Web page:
WDWPUB is proud to release this week in honor of the Royal Wedding: AN UNUSUAL JOURNEY THROUGH ROYAL HISTORY by Victoria “Tori” Martínez.
Lets meet Victoria:
I wouldn’t call myself a Monarchist and I certainly don’t believe in the Divine Right of Kings. I’m not even sure that I like the idea that taxpayers should support expensive figureheads with little real purpose.
As an American, my great hero is George Washington, who not only refused the title of king as the first leader of his young country, but was lauded by European monarchs for freely retiring his authority after just two terms as president of the United States of America. Washington’s own former king, George III, called him the “the greatest man in the world” for giving up his power.
Still, history has always held a special fascination for me, and for some reason the institution of monarchy and the individuals associated with it have a special place in my consciousness. As I write this, I’m in one of my favorite cities in the world, London, eagerly awaiting the Royal Wedding of Prince William to Catherine Middleton.
Because of these conflicting feelings, I regularly wage an internal battle in my mind over whether the remaining modern royals are an anachronism or important national and cultural symbols.
Perhaps this personal conflict is what makes me find royalty – both historical and contemporary – such an intensely interesting and meaningful focus of research and writing. I’m always trying to discover more about these enigmatic, celebrated and vilified individuals and their lives. Who they were or are beyond the stiff monuments, formal portraits, fabulous jewels, and historical and media sensationalization.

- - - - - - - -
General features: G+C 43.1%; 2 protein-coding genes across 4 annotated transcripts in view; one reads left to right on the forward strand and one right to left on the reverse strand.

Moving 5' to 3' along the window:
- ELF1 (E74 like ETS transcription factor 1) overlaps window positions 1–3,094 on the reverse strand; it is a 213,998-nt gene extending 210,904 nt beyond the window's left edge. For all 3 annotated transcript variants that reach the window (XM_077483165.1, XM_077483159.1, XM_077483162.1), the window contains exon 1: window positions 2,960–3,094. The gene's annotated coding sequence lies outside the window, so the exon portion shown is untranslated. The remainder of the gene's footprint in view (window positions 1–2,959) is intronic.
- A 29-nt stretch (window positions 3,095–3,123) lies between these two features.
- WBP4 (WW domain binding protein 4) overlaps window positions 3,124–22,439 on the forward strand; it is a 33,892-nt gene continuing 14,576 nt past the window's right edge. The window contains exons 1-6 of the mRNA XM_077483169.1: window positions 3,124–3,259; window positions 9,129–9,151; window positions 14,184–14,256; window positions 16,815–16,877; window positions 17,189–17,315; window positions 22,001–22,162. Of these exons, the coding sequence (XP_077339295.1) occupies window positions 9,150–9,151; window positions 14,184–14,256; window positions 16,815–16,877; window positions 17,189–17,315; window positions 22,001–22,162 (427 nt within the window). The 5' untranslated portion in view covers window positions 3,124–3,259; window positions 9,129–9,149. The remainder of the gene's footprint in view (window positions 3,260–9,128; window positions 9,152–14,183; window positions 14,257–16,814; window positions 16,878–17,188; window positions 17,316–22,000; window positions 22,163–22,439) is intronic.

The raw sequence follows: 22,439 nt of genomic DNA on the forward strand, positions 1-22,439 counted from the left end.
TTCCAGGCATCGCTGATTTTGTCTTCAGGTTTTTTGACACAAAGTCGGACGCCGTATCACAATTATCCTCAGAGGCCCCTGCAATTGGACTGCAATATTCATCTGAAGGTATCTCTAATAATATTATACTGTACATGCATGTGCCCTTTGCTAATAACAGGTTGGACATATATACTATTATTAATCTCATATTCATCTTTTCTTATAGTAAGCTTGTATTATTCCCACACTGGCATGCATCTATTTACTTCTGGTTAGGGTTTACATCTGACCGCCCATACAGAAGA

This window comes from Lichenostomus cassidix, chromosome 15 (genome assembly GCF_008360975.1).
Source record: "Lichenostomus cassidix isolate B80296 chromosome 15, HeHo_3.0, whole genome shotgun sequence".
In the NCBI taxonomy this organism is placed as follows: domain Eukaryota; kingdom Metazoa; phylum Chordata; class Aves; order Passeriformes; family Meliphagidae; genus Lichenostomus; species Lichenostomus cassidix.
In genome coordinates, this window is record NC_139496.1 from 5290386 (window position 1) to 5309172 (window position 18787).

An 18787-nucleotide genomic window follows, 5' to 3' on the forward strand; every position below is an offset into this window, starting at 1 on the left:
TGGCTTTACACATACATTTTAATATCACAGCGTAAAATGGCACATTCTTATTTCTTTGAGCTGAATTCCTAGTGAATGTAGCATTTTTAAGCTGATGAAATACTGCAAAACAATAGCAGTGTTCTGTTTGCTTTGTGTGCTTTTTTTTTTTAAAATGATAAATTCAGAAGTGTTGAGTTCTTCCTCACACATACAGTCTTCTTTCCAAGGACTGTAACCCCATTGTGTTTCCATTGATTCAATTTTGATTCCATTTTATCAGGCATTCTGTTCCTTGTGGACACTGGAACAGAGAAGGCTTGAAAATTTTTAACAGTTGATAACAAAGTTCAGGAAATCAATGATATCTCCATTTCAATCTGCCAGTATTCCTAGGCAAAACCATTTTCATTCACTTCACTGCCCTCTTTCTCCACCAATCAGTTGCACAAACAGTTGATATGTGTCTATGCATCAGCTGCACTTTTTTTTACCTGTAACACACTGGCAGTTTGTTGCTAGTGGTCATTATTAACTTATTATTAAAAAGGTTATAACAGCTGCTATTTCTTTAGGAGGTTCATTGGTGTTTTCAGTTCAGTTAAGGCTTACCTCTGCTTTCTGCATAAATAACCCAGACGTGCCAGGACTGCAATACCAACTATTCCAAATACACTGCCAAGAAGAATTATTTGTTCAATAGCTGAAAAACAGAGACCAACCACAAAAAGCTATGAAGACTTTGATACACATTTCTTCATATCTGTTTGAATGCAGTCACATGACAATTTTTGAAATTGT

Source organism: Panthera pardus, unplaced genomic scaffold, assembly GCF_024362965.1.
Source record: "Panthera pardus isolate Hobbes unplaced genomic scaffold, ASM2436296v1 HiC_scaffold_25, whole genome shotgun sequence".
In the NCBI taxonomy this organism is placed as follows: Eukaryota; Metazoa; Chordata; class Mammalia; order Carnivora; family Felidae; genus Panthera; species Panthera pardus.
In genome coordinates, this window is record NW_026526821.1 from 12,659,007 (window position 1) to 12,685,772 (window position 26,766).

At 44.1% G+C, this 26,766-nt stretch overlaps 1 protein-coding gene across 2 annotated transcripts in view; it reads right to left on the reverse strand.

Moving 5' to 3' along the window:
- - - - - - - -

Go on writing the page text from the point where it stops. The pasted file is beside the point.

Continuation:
I hate the idea that anyone could be so one-dimensional as we’re often led to believe of the famous or infamous, and royals are more often than not prime candidates for this type of characterization. To an even greater extent, I get bored of hearing about the same people and places time and again as if they are only interesting because they are the easiest to define.
As a result, I find myself gravitating toward the forgotten people and obscure aspects of historical and contemporary royalty, always knowing that underneath the thin veneer of what we’re taught in school or read in the media is something much more interesting. I’m happy to say that I haven’t been disappointed yet, and my greatest pleasure is sharing what I learn with others through my writing.
It’s always nice to turn what is a tiresome topic for many into fascinating fodder for a dinner or cocktail party. I’m never more satisfied than when I’ve “converted” someone from a passive or disinterested observer of history into an inquisitive and involved participant in the past. Since the past is a place I like to visit, it’s nice to have others there with me, especially when I can play the host and guide.
Ultimately, this is exactly what fascinates me about history, and royal history in particular: that it is not about any one event, now or in the past; it’s about the journey into the past that is as colorful and richly embroidered as a priceless tapestry in a grand old castle.
Sure, even I as a democratic American am fascinated with modern events like the Royal Wedding and all the pomp and pageantry that come along with them. But whether you see in those trappings fairy tales and romantic ideals or waste and unnecessary expenditure, it’s important to remember that they only hold those meanings because of their history and significance in shaping our modern way of life.
By taking a journey through royal history, whether by watching a modern prince marry his middle-class fiancé on YouTube or reading about Anglo-Saxon kings and their tattoos, we can find out so much about ourselves and our own histories and identify with royalty not as statues or paintings, but as people not very different from ourselves.
Victoria “Tori” Martínez